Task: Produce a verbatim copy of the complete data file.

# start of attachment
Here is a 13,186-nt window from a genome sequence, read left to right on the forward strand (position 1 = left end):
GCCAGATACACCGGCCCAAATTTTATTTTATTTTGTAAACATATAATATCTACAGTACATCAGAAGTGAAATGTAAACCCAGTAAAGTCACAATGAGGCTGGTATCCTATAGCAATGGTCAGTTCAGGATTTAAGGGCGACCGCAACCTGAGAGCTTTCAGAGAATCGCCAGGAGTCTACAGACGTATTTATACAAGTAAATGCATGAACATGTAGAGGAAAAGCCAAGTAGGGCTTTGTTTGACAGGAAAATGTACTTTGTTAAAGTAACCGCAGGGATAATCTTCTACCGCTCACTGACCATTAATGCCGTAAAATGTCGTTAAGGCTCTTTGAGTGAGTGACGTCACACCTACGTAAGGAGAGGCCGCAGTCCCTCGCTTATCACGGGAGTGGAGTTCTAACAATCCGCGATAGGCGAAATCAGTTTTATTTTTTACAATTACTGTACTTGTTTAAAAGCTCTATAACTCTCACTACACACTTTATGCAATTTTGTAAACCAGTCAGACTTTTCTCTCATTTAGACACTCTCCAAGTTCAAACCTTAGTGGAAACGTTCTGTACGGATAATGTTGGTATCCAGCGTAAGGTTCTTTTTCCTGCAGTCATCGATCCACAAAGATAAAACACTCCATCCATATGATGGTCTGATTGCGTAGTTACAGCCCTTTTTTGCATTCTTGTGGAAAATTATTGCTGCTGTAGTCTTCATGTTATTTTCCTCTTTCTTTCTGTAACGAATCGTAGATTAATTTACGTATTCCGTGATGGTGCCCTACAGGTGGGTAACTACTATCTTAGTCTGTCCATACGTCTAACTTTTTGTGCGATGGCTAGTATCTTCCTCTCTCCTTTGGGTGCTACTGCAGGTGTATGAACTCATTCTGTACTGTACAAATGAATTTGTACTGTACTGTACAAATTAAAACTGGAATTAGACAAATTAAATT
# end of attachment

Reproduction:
Here is a 13,186-nt window from a genome sequence, read left to right on the forward strand (position 1 = left end):
GCCAGATACACCGGCCCAAATTTTATTTTATTTTGTAAACATATAATATCTACAGTACATCAGAAGTGAAATGTAAACCCAGTAAAGTCACAATGAGGCTGGTATCCTATAGCAATGGTCAGTTCAGGATTTAAGGGCGACCGCAACCTGAGAGCTTTCAGAGAATCGCCAGGAGTCTACAGACGTATTTATACAAGTAAATGCATGAACATGTAGAGGAAAAGCCAAGTAGGGCTTTGTTTGACAGGAAAATGTACTTTGTTAAAGTAACCGCAGGGATAATCTTCTACCGCTCACTGACCATTAATGCCGTAAAATGTCGTTAAGGCTCTTTGAGTGAGTGACGTCACACCTACGTAAGGAGAGGCCGCAGTCCCTCGCTTATCACGGGAGTGGAGTTCTAACAATCCGCGATAGGCGAAATCAGTTTTATTTTTTACAATTACTGTACTTGTTTAAAAGCTCTATAACTCTCACTACACACTTTATGCAATTTTGTAAACCAGTCAGACTTTTCTCTCATTTAGACACTCTCCAAGTTCAAACCTTAGTGGAAACGTTCTGTACGGATAATGTTGGTATCCAGCGTAAGGTTCTTTTTCCTGCAGTCATCGATCCACAAAGATAAAACACTCCATCCATATGATGGTCTGATTGCGTAGTTACAGCCCTTTTTTGCATTCTTGTGGAAAATTATTGCTGCTGTAGTCTTCATGTTATTTTCCTCTTTCTTTCTGTAACGAATCGTAGATTAATTTACGTATTCCGTGATGGTGCCCTACAGGTGGGTAACTACTATCTTAGTCTGTCCATACGTCTAACTTTTTGTGCGATGGCTAGTATCTTCCTCTCTCCTTTGGGTGCTACTGCAGGTGTATGAACTCATTCTGTACTGTACAAATGAATTTGTACTGTACTGTACAAATTAAAACTGGAATTAGACAAATTAAATT